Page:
Frequently Asked Questions When Your Partner Has Genital Herpes
When you find out a partner has genital herpes, you may be shocked at first and then have lots of questions. Here are some answers.
How likely is it that I've been infected with genital herpes, too?
That depends on whether you have always practiced safe sex, for one thing. Also, it may depend on how long you've been sexually intimate with each other.
If you've had sex only once or twice, and if you used a condom each time, the risk is lower than if you've had unprotected sex for a long time. But you could have been infected during any one encounter.
Don't think you're in the clear because you've never seen herpes sores on your partner's genitals or your own. The symptoms of genital herpes are often subtle and easily mistaken for something else, like bug bites, pimples, razor burn, or hemorrhoids. What's more, the virus can be contagious even when there are no symptoms.
How can I protect myself from genital herpes if we keep having sex?
While no prevention method short of abstinence is 100% effective, using a latex condom offers some protection. Your partner should tell you when symptoms flare up, which is when the virus is most contagious. Avoid sex when your partner has symptoms.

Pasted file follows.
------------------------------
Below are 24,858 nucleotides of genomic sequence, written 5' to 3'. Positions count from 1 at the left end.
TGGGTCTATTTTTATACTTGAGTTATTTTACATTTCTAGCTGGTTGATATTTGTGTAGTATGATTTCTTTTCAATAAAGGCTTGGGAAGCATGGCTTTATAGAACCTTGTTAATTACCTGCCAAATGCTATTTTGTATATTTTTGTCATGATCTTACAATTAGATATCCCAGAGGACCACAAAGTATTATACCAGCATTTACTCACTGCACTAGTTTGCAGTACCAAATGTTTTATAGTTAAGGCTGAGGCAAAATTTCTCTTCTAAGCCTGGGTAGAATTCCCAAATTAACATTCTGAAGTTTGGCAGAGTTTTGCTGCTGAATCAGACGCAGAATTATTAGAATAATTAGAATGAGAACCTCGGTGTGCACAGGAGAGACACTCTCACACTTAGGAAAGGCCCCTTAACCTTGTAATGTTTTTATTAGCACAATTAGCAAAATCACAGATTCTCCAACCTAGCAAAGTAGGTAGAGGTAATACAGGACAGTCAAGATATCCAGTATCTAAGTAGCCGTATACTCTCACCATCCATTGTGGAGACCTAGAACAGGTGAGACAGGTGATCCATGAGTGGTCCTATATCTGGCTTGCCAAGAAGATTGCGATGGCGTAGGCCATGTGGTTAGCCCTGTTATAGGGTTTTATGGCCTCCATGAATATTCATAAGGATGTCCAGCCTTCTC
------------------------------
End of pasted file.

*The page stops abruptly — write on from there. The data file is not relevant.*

How can I find out if I've been infected with genital herpes?
Go to your doctor and get tested. A doctor may take a sample from what appears to be a genital herpes sore and send it to a lab for testing.
You can also have a blood test. The blood test looks for antibodies to the virus that the immune system would have made when you were infected. The second type of herpes simplex virus, HSV-2, almost always infects the genitals, so if antibodies to HSV-2 are detected in the blood, you probably have genital herpes. A blood test that shows antibodies to the other type of herpes virus, HSV-1, means you could have genital or oral herpes. That's because oral herpes, typically caused by HSV-1, can be spread to the genitals during oral sex.